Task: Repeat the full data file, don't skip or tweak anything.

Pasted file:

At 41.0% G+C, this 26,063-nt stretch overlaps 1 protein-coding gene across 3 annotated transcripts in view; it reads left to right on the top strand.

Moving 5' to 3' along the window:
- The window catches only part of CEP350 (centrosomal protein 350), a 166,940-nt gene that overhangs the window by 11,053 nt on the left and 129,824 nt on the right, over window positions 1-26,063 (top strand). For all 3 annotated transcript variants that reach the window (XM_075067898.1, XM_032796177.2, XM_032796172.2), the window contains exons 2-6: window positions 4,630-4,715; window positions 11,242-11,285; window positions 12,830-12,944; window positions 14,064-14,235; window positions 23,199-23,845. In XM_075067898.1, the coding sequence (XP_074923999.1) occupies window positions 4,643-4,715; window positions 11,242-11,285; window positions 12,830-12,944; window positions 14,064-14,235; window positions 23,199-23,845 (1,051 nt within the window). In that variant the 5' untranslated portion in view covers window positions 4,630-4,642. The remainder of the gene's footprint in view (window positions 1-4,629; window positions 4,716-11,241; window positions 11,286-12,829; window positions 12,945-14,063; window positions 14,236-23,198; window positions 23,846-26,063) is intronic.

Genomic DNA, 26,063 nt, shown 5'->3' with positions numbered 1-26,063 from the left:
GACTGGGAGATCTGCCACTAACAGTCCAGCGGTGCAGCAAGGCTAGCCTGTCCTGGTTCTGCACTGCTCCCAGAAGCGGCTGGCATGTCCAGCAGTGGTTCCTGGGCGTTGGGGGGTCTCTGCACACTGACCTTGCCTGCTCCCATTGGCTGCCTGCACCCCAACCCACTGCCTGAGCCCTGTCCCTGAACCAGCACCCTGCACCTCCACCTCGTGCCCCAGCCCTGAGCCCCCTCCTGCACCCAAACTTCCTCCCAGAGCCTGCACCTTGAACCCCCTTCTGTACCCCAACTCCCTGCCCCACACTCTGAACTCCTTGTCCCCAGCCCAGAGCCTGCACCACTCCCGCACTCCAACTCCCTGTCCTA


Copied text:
At 41.0% G+C, this 26,063-nt stretch overlaps 1 protein-coding gene across 3 annotated transcripts in view; it reads left to right on the top strand.

Moving 5' to 3' along the window:
- The window catches only part of CEP350 (centrosomal protein 350), a 166,940-nt gene that overhangs the window by 11,053 nt on the left and 129,824 nt on the right, over window positions 1-26,063 (top strand). For all 3 annotated transcript variants that reach the window (XM_075067898.1, XM_032796177.2, XM_032796172.2), the window contains exons 2-6: window positions 4,630-4,715; window positions 11,242-11,285; window positions 12,830-12,944; window positions 14,064-14,235; window positions 23,199-23,845. In XM_075067898.1, the coding sequence (XP_074923999.1) occupies window positions 4,643-4,715; window positions 11,242-11,285; window positions 12,830-12,944; window positions 14,064-14,235; window positions 23,199-23,845 (1,051 nt within the window). In that variant the 5' untranslated portion in view covers window positions 4,630-4,642. The remainder of the gene's footprint in view (window positions 1-4,629; window positions 4,716-11,241; window positions 11,286-12,829; window positions 12,945-14,063; window positions 14,236-23,198; window positions 23,846-26,063) is intronic.

Genomic DNA, 26,063 nt, shown 5'->3' with positions numbered 1-26,063 from the left:
GACTGGGAGATCTGCCACTAACAGTCCAGCGGTGCAGCAAGGCTAGCCTGTCCTGGTTCTGCACTGCTCCCAGAAGCGGCTGGCATGTCCAGCAGTGGTTCCTGGGCGTTGGGGGGTCTCTGCACACTGACCTTGCCTGCTCCCATTGGCTGCCTGCACCCCAACCCACTGCCTGAGCCCTGTCCCTGAACCAGCACCCTGCACCTCCACCTCGTGCCCCAGCCCTGAGCCCCCTCCTGCACCCAAACTTCCTCCCAGAGCCTGCACCTTGAACCCCCTTCTGTACCCCAACTCCCTGCCCCACACTCTGAACTCCTTGTCCCCAGCCCAGAGCCTGCACCACTCCCGCACTCCAACTCCCTGTCCTA